|Multi-sensing and multi-scale monitoring of long-span suspension bridges
|FCE Awards for Outstanding PhD Theses
|Suspension bridges -- Testing.
Structural health monitoring.
Hong Kong Polytechnic University -- Dissertations
|Department of Civil and Environmental Engineering
|xxxiii, 295 p. : ill. ; 30 cm.
|An in-depth understanding of the structural response and behavior of a long-span suspension bridge at various levels is required to efficiently reach the objectives of structural health monitoring (SHM). Therefore, multi-scale response reconstruction at key structural locations where sensors are not available is essential. This thesis is devoted to the determination of the number and optimal locations of multi-type sensors and the reconstruction of multi-scale responses of long-span suspension bridges to provide comprehensive information for multi-scale structural monitoring. Strain response is often used to monitor local responses of a structure, whereas displacement is often applied to assess the serviceability and integrity of a structure. This thesis first proposed a dual-type sensor optimal placement and multi-scale response reconstruction method. The number and locations of dual-type sensors, which consist of strain and displacement measurement sensors, are optimized to obtain the best reconstruction of multi-scale structural responses, which are strain (local) and displacement (global) responses. The locations of the two types of sensors are selected simultaneously, and the total number of sensors is determined by a threshold of the total response reconstruction error. A numerical case study of a cantilever beam is presented as an example to demonstrate the feasibility of the proposed method. The numerical case study demonstrates the feasibility of the proposed method. The dual-type sensor system can provide more comprehensive and accurate information for multi-scale response reconstruction than single-type sensor systems. Accelerometers, which are widely used in civil engineering because of their convenience and sensitivity, are not considered at this stage. The multi-type sensor optimal placement and multi-scale response reconstruction method are further developed to include accelerometers in addition to strain and displacement measurement sensors. Accelerometers are also used for measuring global structural response. The number and locations of multi-type sensors are selected simultaneously through the optimization procedure to minimize the reconstructed errors between real and reconstructed responses. The Kalman filter algorithm is employed in this method. A simply supported overhanging steel beam and a 25-bar truss structure are analyzed as numerical examples to examine the effectiveness of the proposed method. The results of the numerical studies indicate that the reconstructed responses satisfactorily match the real responses. The reconstructed multi-scale responses using multi-type measurements from optimally selected locations are more accurate than the responses obtained using measurements from single-type sensors or from similar but differently placed multi-type sensors. Experimental investigations of the proposed dual- or multi-type sensor location optimization and multi-scale response reconstruction methods using a simply supported overhanging steel beam are then conducted before the application of the two methods to complex structures. Two experiments are conducted separately to investigate the proposed methods. The first experiment investigates dual-type sensor optimal placement and multi-scale response reconstruction method. The second investigates multi-type sensor optimal placement and multi-scale response reconstruction method. Multi-scale structural responses at key locations are reconstructed based on data fusion of measurement results from selected locations using the proposed methods, including local and global responses. The results are compared with a number of redundant measurements to assess the accuracy of the reconstructed responses. All experimental investigation results indicate that dual- or multi-type measurements from optimally selected locations can effectively reconstruct multi-scale responses with reasonable accuracy, thus providing comprehensive global and local information for SHM.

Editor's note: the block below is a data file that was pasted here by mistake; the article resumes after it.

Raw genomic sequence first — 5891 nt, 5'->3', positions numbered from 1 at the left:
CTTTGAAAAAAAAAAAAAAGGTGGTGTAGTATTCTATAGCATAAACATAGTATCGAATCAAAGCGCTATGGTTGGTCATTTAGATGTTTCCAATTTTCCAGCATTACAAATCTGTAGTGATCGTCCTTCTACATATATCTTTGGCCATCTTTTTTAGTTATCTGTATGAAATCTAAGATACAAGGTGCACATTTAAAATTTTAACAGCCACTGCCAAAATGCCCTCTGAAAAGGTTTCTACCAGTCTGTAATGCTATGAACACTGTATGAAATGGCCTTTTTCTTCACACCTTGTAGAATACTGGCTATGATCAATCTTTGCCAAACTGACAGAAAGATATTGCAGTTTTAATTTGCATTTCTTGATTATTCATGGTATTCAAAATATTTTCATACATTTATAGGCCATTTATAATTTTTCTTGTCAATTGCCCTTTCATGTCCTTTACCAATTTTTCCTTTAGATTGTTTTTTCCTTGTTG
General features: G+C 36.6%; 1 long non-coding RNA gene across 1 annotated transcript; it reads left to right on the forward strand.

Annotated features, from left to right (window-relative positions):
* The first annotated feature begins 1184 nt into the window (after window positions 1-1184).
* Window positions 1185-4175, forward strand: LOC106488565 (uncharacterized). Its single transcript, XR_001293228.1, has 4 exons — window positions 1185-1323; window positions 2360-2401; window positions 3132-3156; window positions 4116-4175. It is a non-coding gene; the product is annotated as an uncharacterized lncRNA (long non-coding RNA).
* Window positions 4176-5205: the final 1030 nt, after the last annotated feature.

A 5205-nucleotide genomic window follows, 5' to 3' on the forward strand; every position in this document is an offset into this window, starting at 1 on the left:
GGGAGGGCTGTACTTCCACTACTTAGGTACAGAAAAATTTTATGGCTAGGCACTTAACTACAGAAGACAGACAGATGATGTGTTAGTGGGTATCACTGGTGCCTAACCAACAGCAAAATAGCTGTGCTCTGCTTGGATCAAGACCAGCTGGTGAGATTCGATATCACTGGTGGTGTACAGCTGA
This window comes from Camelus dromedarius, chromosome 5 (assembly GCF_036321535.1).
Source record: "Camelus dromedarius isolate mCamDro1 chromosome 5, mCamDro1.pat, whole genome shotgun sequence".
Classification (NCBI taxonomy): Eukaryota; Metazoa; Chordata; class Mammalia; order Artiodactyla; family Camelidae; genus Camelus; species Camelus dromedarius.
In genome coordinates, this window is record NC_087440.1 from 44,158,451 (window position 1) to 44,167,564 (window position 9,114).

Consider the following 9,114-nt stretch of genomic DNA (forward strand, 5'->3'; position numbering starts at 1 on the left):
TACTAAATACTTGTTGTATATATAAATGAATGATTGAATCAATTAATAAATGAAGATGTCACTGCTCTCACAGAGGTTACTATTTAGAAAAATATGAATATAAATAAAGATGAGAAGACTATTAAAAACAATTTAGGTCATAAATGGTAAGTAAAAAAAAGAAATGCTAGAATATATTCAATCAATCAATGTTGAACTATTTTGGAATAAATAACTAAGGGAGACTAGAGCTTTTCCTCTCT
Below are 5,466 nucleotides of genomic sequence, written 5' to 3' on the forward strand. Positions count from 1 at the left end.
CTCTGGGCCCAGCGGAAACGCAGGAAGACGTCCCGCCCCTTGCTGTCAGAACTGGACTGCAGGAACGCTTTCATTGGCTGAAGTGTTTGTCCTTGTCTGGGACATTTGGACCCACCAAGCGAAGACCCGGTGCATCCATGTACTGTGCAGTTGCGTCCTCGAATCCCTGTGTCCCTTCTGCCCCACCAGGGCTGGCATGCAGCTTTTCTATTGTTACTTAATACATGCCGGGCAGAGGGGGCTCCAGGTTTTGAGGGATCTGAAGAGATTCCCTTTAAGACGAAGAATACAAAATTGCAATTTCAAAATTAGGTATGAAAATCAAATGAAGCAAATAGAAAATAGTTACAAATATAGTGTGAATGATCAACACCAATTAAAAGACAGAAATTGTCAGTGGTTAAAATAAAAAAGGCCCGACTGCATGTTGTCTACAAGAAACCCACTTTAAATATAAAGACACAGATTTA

At present, applying the proposed methods directly to real long-span suspension bridges is extremely challenging because of the large size and complex structure of these bridges. A laboratory-based testbed is established to overcome the aforementioned difficulties in multi-scale monitoring of long-span suspension bridges. The design principles of the testbed and the details of the design and setup of the physical bridge model are presented. The geometric configuration and dynamic characteristics of the testbed are identified through geometric measurements and modal tests. The corresponding finite-element (FE) modeling of the physical bridge model is also established using a commercial software package followed by FE model updating in terms of measured modal properties. The testbed comprising of the physical model and the updated FE model can serve as a benchmark problem for the SHM of long-span suspension bridges, including testing various methods for structural monitoring. The testbed is then used numerically and experimentally to extend the application of the multi-type sensor optimal placement and multi-scale response reconstruction method. The procedure for multi-type sensor location selection for the physical bridge model subject to ground motion differs to some extent from the procedure for a simple structure because of the complexity of the structure and modes of the model. A framework for multi-scale monitoring of the testbed is presented, and a practical method is proposed to select the modes through the reduction of the relative percentage errors (RPEs) between real and reconstructed responses for sensor location selection and response reconstruction. Numerical studies and experimental investigations are then carried out. Investigation results indicate that the reconstructed responses using the measurements from the sensors at the selected locations agree well with real or measured responses. The testbed is also used experimentally and numerically to investigate the effects of support settlement and cable slippage. Dead loading tests are conducted to examine the integrity of the physical bridge model, to check the functionality of the sensing system, and to verify the FE model. Four settlement tests are subsequently studied experimentally, including two tests for anchorage settlements and two tests for tower settlements, to investigate the static behavior caused by the support settlement. In addition, four cable slippage tests are experimentally investigated. Cable slippage tests are performed on the saddles of the two towers in two directions. The counterpart settlement and slippage simulation using the FE model of the testbed is also performed, and the simulation results are compared with those from the tests. Finally, numerical studies are conducted using the FE model of the testbed to investigate cable slippage caused by a large support settlement. Investigation results show that the tests results agree well with the computed values from the FE model of the testbed. The effect of the support settlement on tower strains, as well as on cable forces and strains, is local. Nevertheless, the support settlement affects deck strains and vertical displacements through the whole deck system. Cable slippage has little effect on the deck regardless of which saddles and directions the cable slips. However, cable slippage greatly affects tower strains, cable forces and strains near the span where the cables slip. Slippage may occur if the structure is subject to abnormal external loading.